Revisions, #Subtips, and Tumblr

Happy Tuesday, readers! I’m back from my week in Colorado to visit my brand-new nephew (born 6 weeks early!) and help my sister out a bit. He’s great, she’s great, and it was so great to have some time with family.

I’m back to writing and editing now, and I have a few fun things for you today.

First, I posted a guide to handling revisions for Pen and Muse’s summer school, where I discuss everything from receiving an editorial letter to turning that advice into specific action items, and from writing your own editorial letter to handling opposite feedback from critique partners: A Guide to Handling Revisions

Second, I recently had several people ask me to storyify some of my #subtips. I’ve put up a few on pacing, character development, writing romance, and gender roles, so in case that’s of interest to you, here they are! #Subtips on Storify

Third, Jamie Adams interviewed me about the best and worst writing advice I’ve ever received, the hardest scene for me to write in HOW WE FALL, my favorite scene (oh my), and my life phrase, in which I quote Kingsley Shacklebolt. Interview with Kate Brauning

Finally, I’m on tumblr! I’ve been figuring out how I want to use it, and since this blog is so writer/publishing-focused, I wanted something more reader-focused. So, if you want awesome content for readers who might not necessarily be writers, follow me there! Here’s what the content looks like:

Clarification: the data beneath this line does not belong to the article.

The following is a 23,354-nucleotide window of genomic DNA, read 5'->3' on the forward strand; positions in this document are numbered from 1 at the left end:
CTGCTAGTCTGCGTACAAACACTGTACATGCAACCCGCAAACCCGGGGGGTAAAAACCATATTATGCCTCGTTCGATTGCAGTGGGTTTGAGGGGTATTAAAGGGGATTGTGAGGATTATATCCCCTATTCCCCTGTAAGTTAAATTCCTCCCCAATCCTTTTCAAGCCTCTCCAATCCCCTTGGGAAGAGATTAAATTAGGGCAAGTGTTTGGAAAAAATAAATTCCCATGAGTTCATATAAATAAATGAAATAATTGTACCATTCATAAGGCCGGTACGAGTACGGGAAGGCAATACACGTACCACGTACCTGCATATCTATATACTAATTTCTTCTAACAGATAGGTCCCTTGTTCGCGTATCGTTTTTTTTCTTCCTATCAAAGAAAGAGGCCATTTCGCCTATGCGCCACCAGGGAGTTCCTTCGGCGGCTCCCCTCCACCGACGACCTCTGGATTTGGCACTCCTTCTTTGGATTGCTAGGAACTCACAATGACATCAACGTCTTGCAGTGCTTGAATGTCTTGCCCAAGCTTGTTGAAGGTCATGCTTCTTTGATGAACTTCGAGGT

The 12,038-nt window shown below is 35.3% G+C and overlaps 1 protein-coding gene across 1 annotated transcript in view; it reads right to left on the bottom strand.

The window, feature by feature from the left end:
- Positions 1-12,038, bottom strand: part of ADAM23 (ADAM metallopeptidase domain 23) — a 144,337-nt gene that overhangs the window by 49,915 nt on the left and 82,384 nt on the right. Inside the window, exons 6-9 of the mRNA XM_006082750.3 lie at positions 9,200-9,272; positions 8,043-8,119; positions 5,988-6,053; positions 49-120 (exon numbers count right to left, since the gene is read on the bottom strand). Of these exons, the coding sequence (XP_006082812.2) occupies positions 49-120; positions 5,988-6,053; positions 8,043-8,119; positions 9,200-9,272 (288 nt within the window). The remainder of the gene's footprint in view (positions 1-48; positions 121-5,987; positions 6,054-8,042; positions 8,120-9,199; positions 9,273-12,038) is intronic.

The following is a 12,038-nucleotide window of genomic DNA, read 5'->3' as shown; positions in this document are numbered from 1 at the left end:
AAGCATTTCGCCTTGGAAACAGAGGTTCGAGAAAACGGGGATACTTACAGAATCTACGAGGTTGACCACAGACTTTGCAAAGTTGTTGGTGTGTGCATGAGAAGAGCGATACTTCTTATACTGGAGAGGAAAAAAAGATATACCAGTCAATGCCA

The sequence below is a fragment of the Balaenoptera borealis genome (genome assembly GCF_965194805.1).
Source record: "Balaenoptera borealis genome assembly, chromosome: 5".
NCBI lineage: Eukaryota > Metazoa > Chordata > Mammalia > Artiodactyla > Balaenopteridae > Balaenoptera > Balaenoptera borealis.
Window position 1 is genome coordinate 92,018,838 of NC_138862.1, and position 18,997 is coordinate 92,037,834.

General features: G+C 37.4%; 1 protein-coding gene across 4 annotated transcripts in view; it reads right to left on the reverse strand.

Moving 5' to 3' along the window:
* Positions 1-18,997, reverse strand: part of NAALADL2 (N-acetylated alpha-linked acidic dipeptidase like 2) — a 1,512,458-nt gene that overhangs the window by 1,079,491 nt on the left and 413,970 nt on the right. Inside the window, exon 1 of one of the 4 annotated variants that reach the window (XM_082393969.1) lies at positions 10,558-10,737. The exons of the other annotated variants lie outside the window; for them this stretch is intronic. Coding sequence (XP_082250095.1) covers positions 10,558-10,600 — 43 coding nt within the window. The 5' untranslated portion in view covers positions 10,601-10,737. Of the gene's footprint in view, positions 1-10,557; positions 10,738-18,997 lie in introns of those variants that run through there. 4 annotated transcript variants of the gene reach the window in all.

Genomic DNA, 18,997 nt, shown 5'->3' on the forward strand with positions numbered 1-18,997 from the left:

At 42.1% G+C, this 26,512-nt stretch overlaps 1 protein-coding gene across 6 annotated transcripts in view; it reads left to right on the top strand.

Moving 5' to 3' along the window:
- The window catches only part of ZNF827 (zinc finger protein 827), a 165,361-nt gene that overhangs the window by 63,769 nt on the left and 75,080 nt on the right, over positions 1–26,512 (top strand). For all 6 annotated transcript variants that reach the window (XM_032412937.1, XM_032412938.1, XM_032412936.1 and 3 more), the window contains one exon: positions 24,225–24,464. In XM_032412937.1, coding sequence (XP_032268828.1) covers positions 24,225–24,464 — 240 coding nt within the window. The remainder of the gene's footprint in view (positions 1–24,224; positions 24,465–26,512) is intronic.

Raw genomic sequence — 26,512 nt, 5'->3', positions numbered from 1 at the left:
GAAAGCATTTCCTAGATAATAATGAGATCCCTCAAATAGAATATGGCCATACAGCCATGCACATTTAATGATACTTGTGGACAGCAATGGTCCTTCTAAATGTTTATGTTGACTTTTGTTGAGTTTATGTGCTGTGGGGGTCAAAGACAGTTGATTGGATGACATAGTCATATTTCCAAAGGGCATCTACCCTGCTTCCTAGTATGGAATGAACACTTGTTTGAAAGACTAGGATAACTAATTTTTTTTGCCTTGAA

Music Mondays: Most writers love music, and I’m no exception. Mondays I post a music video that has inspired me or my work. It’s often something from my WIP playlist or one of those life songs that you feel like all your friends need to know.

Ted Talk Tuesday: Tuesdays I post a Ted Talk about creativity, intelligence, literacy, efficiency, or anything else related to life as a creative. They’re fun, challenging short videos from experts in their field and a great way to challenge yourself and learn something valuable.

Wednesday Word Love: I post awesome quotes from writers or their books, news stories about awesome things writers are doing, and awesome new cover reveals and releases. Basically, anything awesome. 🙂

Thursday Thought: On Thursdays I try to post either something I’ve been thinking myself, or something thought-provoking I’ve found elsewhere, usually about books or creativity or literacy or social justice issues.